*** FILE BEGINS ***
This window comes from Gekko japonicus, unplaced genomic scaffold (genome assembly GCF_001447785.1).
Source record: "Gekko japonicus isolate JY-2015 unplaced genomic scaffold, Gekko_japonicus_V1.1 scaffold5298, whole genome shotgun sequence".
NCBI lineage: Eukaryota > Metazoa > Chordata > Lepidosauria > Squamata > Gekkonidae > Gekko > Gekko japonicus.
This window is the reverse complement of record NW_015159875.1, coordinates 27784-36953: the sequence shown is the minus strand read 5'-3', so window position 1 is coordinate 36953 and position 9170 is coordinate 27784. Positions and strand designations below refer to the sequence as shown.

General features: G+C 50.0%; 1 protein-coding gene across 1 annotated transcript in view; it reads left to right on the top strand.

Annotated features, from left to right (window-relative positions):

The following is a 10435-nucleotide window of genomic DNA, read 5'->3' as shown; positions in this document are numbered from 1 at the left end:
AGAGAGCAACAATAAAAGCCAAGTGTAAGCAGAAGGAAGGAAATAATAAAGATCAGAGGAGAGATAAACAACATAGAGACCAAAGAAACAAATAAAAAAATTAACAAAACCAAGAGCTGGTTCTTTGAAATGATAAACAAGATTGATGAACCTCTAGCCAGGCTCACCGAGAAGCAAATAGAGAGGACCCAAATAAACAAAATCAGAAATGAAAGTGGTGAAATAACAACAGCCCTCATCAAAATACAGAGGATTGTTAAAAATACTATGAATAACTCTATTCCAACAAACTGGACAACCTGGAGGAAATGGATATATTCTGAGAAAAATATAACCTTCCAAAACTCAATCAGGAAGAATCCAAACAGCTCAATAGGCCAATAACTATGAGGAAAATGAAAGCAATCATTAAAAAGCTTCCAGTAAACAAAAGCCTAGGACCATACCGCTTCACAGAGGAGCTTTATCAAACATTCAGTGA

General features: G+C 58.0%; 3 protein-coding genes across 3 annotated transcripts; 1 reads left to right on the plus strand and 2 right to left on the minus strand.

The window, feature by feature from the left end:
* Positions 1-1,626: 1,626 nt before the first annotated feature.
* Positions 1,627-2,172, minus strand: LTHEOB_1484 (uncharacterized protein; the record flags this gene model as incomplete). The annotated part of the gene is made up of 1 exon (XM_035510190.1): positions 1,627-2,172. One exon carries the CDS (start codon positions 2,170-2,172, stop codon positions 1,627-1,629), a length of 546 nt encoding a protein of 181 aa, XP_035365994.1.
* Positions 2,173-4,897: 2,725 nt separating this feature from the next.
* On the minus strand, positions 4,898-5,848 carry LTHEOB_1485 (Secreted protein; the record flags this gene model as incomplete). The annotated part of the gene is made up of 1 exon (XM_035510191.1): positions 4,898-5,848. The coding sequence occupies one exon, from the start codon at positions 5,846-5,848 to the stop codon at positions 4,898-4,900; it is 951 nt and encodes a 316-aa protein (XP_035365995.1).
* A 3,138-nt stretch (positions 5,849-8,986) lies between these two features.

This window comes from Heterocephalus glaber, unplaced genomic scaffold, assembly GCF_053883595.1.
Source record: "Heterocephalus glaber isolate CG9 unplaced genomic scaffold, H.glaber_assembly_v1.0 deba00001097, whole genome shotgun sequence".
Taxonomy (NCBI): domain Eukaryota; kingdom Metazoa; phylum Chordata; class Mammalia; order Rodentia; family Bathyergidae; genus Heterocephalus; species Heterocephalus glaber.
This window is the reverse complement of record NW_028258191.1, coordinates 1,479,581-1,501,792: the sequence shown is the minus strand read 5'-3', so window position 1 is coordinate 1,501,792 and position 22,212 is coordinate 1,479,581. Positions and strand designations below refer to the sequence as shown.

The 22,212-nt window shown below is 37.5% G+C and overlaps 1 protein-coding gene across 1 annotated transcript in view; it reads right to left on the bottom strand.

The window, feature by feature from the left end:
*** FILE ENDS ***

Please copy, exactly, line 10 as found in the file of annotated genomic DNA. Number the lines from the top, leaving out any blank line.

The window, feature by feature from the left end: